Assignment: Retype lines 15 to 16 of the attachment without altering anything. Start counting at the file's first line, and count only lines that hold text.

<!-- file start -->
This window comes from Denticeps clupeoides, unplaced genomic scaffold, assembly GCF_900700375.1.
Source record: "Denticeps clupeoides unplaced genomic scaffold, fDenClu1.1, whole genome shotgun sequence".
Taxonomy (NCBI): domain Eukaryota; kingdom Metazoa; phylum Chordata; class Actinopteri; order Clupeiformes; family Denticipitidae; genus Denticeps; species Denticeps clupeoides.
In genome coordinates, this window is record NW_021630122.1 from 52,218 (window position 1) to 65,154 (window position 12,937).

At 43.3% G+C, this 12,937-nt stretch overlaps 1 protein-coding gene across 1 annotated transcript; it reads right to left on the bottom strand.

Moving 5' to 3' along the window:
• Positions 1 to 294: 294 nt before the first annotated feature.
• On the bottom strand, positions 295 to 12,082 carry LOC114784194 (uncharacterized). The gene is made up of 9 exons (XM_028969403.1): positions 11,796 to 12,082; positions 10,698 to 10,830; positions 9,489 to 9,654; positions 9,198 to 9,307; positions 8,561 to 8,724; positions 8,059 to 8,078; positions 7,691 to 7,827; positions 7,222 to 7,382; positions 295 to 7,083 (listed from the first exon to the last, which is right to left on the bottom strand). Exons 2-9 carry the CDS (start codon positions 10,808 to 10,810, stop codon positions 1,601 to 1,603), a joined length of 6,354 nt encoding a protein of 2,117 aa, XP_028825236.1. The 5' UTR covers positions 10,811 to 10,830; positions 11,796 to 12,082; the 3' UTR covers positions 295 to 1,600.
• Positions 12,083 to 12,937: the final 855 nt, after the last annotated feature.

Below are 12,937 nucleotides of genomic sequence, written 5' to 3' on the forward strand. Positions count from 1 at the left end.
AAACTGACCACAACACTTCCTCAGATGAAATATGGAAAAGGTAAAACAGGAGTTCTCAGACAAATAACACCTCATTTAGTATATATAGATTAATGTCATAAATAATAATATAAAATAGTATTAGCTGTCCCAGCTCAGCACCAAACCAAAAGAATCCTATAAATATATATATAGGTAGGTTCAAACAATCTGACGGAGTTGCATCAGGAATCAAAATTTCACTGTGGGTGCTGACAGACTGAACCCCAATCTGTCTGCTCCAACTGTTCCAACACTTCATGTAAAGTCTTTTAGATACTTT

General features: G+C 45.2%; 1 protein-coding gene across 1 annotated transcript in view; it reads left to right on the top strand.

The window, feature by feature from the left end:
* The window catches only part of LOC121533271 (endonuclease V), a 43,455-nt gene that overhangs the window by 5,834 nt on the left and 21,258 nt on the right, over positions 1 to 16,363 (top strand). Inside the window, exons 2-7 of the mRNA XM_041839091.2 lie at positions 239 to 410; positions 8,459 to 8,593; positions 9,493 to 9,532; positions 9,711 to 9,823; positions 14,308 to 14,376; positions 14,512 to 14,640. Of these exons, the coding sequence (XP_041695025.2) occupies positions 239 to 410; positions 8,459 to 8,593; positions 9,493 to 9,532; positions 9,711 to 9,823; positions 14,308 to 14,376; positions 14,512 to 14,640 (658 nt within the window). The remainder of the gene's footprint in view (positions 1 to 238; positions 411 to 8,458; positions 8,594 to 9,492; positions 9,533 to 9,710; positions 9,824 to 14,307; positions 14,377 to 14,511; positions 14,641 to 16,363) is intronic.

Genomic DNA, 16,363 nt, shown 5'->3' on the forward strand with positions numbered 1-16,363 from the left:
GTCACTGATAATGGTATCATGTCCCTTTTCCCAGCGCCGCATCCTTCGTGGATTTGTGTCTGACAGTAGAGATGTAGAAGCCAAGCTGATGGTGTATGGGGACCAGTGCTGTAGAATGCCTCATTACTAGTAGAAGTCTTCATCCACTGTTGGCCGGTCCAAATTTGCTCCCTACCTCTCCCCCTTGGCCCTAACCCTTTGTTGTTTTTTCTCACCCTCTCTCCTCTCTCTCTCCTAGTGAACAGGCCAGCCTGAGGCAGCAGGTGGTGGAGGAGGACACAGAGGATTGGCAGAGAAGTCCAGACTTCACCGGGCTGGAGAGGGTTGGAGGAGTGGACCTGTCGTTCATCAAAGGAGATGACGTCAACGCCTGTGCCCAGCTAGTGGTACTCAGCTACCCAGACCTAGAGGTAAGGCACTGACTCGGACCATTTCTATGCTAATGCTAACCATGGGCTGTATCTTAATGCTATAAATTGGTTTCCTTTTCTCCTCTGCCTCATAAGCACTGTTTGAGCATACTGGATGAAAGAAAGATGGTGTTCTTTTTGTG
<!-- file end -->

Genomic DNA, 16,363 nt, shown 5'->3' on the forward strand with positions numbered 1-16,363 from the left:
GTCACTGATAATGGTATCATGTCCCTTTTCCCAGCGCCGCATCCTTCGTGGATTTGTGTCTGACAGTAGAGATGTAGAAGCCAAGCTGATGGTGTATGGGGACCAGTGCTGTAGAATGCCTCATTACTAGTAGAAGTCTTCATCCACTGTTGGCCGGTCCAAATTTGCTCCCTACCTCTCCCCCTTGGCCCTAACCCTTTGTTGTTTTTTCTCACCCTCTCTCCTCTCTCTCTCCTAGTGAACAGGCCAGCCTGAGGCAGCAGGTGGTGGAGGAGGACACAGAGGATTGGCAGAGAAGTCCAGACTTCACCGGGCTGGAGAGGGTTGGAGGAGTGGACCTGTCGTTCATCAAAGGAGATGACGTCAACGCCTGTGCCCAGCTAGTGGTACTCAGCTACCCAGACCTAGAGGTAAGGCACTGACTCGGACCATTTCTATGCTAATGCTAACCATGGGCTGTATCTTAATGCTATAAATTGGTTTCCTTTTCTCCTCTGCCTCATAAGCACTGTTTGAGCATACTGGATGAAAGAAAGATGGTGTTCTTTTTGTG